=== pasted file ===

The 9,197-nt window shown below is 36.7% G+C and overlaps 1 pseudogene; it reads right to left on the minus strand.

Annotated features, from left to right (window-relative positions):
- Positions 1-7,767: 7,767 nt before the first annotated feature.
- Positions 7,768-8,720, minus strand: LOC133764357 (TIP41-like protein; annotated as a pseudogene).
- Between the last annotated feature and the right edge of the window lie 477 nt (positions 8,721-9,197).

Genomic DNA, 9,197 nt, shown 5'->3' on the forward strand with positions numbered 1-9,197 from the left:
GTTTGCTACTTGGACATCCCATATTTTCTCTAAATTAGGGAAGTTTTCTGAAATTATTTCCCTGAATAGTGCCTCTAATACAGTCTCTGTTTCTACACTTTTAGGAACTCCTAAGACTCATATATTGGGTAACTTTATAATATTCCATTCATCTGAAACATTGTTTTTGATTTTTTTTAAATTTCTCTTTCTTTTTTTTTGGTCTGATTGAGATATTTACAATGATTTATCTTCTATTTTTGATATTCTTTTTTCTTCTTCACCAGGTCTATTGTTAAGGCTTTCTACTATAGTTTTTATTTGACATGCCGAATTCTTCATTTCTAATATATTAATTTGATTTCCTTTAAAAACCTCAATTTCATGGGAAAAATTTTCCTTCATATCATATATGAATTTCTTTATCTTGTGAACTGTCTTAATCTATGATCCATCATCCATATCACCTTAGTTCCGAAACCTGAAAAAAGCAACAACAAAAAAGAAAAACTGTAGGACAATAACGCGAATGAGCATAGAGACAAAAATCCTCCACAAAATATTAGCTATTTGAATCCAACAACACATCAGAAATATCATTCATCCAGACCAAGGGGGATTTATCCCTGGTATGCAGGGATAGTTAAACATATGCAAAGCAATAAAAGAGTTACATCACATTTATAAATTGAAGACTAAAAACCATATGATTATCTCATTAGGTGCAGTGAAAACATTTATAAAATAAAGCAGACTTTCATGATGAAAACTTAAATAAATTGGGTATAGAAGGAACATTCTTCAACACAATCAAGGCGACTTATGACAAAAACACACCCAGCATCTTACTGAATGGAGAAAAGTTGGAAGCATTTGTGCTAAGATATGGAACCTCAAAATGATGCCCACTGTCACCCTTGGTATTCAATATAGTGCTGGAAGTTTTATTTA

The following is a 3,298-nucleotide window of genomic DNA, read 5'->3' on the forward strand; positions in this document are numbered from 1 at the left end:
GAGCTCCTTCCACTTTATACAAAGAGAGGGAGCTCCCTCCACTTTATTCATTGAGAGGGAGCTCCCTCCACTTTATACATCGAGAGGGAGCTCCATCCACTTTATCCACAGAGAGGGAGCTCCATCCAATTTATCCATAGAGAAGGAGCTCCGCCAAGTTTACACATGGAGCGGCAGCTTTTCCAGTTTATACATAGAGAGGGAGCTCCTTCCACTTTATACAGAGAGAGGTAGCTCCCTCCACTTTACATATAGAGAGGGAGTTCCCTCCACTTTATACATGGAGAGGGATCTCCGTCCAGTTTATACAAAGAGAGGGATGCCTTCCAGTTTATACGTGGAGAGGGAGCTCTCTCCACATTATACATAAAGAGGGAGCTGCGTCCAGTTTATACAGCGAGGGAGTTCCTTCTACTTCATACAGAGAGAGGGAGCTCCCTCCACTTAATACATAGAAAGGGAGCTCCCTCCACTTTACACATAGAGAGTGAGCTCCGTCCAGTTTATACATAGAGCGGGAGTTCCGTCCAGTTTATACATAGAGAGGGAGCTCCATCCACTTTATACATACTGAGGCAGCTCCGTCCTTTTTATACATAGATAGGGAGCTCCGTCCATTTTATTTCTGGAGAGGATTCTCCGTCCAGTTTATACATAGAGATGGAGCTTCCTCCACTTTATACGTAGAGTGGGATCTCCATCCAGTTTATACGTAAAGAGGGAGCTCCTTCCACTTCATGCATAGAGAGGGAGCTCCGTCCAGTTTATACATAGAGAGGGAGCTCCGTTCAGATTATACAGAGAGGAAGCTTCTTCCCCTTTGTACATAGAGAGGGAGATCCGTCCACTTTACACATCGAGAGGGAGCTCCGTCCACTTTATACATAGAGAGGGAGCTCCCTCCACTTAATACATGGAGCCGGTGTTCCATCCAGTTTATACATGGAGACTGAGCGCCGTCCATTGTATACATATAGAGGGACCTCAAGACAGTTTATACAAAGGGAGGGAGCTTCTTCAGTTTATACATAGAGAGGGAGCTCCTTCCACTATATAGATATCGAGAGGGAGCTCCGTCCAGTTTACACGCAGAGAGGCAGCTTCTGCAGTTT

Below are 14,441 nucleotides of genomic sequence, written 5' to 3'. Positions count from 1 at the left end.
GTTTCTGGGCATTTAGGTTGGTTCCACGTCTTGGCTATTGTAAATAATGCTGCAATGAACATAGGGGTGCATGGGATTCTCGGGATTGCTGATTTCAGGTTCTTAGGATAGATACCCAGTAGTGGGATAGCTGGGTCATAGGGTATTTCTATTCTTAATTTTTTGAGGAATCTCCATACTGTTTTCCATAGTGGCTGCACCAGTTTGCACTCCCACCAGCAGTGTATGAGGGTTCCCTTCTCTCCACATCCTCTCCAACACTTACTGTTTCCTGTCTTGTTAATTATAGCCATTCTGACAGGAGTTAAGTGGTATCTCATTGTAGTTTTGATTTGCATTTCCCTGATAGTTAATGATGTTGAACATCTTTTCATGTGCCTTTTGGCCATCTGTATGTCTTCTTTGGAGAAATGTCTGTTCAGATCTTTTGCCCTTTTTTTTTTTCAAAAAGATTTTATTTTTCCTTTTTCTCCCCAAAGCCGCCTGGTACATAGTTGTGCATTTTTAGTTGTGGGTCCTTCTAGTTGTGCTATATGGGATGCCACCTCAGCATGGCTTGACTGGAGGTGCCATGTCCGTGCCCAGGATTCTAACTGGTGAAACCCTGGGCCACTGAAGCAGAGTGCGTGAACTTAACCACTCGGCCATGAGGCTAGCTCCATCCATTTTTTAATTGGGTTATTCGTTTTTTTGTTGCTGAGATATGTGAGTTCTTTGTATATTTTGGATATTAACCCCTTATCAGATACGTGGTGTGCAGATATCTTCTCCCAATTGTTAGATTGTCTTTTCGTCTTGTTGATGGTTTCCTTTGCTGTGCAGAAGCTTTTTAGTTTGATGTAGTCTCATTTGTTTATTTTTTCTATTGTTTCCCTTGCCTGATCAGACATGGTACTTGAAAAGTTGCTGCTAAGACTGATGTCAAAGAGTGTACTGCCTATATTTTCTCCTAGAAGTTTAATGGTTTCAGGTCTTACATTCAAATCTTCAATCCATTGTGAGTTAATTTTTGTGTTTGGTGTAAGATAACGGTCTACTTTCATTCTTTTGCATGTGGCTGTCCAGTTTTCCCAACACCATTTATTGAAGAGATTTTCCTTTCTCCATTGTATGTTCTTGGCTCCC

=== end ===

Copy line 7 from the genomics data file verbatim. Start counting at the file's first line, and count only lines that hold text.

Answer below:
GTTTGCTACTTGGACATCCCATATTTTCTCTAAATTAGGGAAGTTTTCTGAAATTATTTCCCTGAATAGTGCCTCTAATACAGTCTCTGTTTCTACACTTTTAGGAACTCCTAAGACTCATATATTGGGTAACTTTATAATATTCCATTCATCTGAAACATTGTTTTTGATTTTTTTTAAATTTCTCTTTCTTTTTTTTTGGTCTGATTGAGATATTTACAATGATTTATCTTCTATTTTTGATATTCTTTTTTCTTCTTCACCAGGTCTATTGTTAAGGCTTTCTACTATAGTTTTTATTTGACATGCCGAATTCTTCATTTCTAATATATTAATTTGATTTCCTTTAAAAACCTCAATTTCATGGGAAAAATTTTCCTTCATATCATATATGAATTTCTTTATCTTGTGAACTGTCTTAATCTATGATCCATCATCCATATCACCTTAGTTCCGAAACCTGAAAAAAGCAACAACAAAAAAGAAAAACTGTAGGACAATAACGCGAATGAGCATAGAGACAAAAATCCTCCACAAAATATTAGCTATTTGAATCCAACAACACATCAGAAATATCATTCATCCAGACCAAGGGGGATTTATCCCTGGTATGCAGGGATAGTTAAACATATGCAAAGCAATAAAAGAGTTACATCACATTTATAAATTGAAGACTAAAAACCATATGATTATCTCATTAGGTGCAGTGAAAACATTTATAAAATAAAGCAGACTTTCATGATGAAAACTTAAATAAATTGGGTATAGAAGGAACATTCTTCAACACAATCAAGGCGACTTATGACAAAAACACACCCAGCATCTTACTGAATGGAGAAAAGTTGGAAGCATTTGTGCTAAGATATGGAACCTCAAAATGATGCCCACTGTCACCCTTGGTATTCAATATAGTGCTGGAAGTTTTATTTA